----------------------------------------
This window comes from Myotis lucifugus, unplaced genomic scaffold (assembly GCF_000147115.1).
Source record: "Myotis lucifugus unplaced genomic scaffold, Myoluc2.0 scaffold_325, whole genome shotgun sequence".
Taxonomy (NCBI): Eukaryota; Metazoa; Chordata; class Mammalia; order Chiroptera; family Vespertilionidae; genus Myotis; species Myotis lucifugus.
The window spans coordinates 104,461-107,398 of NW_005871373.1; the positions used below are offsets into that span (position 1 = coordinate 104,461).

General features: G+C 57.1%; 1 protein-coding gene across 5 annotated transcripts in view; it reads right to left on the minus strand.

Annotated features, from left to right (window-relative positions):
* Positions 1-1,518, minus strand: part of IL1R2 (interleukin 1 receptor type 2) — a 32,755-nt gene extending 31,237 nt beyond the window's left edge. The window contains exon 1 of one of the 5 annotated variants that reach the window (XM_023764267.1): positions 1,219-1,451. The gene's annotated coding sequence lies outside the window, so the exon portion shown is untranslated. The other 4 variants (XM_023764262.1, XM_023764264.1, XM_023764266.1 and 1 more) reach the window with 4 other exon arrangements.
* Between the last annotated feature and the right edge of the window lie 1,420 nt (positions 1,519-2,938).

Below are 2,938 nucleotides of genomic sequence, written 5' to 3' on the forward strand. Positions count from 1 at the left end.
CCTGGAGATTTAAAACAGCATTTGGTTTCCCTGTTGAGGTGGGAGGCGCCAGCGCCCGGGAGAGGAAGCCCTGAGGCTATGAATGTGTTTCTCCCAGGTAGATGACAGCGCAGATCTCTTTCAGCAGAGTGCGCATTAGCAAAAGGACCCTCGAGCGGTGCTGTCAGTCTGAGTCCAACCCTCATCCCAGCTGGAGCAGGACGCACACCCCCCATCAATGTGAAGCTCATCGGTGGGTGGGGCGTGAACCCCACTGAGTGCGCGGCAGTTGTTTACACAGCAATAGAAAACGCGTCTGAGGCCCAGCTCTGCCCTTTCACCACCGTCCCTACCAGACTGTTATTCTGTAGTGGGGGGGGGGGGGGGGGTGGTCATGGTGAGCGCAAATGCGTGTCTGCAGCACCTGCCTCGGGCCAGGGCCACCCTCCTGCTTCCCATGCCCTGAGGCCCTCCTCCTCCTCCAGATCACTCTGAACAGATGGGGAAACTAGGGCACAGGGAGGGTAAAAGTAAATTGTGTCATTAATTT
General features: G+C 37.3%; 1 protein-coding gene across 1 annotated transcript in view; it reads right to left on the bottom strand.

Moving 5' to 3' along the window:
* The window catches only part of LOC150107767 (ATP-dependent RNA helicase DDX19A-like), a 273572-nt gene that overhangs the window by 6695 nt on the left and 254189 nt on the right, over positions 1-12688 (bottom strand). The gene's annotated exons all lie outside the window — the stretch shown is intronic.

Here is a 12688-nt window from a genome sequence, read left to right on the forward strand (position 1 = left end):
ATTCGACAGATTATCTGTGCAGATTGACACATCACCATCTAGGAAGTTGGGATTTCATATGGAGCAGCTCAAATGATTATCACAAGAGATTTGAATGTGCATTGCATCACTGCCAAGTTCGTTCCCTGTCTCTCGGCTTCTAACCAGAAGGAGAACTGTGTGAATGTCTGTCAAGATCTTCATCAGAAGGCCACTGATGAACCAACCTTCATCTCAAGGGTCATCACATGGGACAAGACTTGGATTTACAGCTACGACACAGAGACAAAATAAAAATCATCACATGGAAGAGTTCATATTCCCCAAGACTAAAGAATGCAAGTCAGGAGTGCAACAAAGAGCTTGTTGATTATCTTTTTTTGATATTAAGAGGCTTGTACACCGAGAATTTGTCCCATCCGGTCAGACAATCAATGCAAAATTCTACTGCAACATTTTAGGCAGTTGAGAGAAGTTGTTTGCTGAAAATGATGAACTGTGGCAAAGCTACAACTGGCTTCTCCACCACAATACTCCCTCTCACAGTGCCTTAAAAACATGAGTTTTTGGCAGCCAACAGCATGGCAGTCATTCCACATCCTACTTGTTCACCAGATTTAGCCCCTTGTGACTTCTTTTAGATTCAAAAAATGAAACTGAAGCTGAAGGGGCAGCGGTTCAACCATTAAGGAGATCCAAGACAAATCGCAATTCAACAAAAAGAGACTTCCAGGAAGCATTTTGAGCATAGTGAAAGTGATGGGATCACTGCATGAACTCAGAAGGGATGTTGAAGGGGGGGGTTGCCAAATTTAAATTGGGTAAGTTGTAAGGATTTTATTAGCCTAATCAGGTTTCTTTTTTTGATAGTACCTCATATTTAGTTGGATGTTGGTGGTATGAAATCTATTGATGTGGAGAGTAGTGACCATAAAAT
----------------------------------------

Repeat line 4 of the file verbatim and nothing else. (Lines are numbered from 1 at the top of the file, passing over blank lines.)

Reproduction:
The window spans coordinates 104,461-107,398 of NW_005871373.1; the positions used below are offsets into that span (position 1 = coordinate 104,461).